Last Great Viking Raid Defeated
As with so much of pre- Conquest history, details of the Battle of Tettenhall in 910 are sketchy and much debated. Indeed the very name of the battle is disputed, with Wednesfield vying for the honour. What is not doubted is the significance of the victory for the kingdoms of Wessex and Mercia, whose forces combined to defeat the last great Viking raid out of the Northumbrian Danelaw.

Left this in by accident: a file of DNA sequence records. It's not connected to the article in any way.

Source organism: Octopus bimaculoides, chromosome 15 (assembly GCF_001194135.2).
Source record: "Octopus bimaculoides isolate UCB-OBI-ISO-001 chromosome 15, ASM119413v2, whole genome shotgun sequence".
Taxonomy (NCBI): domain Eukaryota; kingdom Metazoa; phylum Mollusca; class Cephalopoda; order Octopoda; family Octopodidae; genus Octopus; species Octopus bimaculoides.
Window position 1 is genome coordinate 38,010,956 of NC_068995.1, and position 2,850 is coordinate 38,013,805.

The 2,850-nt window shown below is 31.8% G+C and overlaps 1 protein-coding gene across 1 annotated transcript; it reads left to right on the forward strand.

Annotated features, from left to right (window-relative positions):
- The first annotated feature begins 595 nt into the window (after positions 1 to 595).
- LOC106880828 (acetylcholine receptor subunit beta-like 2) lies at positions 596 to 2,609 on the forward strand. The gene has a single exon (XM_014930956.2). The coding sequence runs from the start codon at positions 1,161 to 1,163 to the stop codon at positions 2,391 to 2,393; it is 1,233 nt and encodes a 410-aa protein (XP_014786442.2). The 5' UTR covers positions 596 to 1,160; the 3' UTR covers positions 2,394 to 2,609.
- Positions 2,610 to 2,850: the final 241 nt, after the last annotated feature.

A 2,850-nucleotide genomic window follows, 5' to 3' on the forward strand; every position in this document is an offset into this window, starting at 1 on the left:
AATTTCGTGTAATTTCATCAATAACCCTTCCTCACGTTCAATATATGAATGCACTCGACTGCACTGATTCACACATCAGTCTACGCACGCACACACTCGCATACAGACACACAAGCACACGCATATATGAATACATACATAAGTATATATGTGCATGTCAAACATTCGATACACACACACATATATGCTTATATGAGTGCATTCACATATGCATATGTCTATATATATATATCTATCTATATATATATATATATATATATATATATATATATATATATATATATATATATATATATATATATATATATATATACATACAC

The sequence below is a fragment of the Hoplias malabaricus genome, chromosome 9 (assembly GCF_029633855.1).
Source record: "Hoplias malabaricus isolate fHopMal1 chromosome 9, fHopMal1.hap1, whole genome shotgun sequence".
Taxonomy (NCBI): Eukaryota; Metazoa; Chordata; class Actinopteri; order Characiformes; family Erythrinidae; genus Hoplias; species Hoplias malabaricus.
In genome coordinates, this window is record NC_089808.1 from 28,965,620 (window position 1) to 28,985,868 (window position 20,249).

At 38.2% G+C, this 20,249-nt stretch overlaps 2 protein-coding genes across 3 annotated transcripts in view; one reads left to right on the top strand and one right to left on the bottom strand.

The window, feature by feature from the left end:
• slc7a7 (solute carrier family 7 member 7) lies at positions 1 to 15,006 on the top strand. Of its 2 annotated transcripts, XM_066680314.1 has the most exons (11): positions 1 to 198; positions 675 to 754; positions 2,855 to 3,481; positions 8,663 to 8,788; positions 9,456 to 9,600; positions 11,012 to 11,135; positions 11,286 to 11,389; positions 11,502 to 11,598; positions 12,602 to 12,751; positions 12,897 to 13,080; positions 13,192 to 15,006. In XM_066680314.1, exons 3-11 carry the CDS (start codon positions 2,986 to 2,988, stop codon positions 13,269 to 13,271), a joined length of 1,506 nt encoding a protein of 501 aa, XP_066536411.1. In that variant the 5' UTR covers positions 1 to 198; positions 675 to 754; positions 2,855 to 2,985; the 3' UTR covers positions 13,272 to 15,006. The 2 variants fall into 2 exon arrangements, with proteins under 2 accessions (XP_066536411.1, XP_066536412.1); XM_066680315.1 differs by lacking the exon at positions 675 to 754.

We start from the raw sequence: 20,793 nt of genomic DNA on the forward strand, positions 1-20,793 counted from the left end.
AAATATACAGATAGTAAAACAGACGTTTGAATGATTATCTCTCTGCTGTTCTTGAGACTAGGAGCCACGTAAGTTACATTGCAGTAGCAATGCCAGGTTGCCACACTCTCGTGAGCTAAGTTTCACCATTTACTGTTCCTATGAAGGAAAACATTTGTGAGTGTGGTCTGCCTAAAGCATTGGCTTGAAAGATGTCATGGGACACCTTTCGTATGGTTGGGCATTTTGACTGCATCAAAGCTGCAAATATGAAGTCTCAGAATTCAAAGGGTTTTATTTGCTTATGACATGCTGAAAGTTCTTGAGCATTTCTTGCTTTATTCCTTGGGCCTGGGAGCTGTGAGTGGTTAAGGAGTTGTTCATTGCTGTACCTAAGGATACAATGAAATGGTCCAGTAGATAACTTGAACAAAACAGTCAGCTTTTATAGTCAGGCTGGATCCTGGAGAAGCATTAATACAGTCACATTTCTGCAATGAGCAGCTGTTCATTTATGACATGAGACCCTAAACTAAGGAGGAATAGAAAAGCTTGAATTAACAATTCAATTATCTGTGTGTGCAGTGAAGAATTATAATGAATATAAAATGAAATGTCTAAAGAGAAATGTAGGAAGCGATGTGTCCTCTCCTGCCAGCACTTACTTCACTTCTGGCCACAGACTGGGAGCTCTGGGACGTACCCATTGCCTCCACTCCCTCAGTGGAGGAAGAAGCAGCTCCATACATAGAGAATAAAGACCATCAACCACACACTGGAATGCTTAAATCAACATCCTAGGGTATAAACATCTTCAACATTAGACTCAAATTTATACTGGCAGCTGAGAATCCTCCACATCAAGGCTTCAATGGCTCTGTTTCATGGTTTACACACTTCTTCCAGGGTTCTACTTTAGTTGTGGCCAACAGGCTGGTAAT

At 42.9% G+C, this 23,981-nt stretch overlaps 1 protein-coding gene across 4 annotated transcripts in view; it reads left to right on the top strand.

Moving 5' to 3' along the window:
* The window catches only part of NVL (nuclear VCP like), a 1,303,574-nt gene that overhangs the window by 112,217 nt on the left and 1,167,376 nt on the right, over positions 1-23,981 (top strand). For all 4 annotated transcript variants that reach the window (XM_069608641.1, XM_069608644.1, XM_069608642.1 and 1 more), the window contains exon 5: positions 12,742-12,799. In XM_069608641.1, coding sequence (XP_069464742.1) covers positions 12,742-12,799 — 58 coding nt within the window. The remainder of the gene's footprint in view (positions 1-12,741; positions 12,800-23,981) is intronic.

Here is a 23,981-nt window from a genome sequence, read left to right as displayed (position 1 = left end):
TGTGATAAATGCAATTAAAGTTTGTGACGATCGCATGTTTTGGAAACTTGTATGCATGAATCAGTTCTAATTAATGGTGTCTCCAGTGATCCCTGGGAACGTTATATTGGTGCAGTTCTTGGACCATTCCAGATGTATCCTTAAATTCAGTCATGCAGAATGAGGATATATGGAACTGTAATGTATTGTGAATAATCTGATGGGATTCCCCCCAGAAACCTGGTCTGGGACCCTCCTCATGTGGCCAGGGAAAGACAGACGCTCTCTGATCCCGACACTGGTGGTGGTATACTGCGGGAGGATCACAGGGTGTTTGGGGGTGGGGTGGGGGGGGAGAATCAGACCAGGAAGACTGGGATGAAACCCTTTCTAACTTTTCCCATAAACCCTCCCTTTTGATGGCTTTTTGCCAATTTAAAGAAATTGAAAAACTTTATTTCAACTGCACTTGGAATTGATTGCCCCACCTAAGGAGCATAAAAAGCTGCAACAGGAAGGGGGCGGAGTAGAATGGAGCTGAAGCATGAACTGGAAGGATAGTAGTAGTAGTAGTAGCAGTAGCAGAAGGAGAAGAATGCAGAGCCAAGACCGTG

Given the nature of the clash, it is probable in fact that the fighting took place at several locations around what is now Wolverhampton, as the Viking raiders who had ravaged swathes of Mercian territory (roughly the modern Midlands) made for the safety of their boats at Bridgnorth , whence they could have returned home laden with their booty. Edward , King of Wessex, was absent in Kent , one of the reasons for the timing of the raid (also in revenge for a Saxon attack on Northumbria the previous year), but warriors from both Mercia and Wessex united to block the Viking route to Bridgnorth. Aethelred of Mercia led the army to victory, killing three Viking kings and many lesser leaders, the total Danish death toll in the thousands. With the Northumbrian Vikings decapitated their threat was effectively ended.
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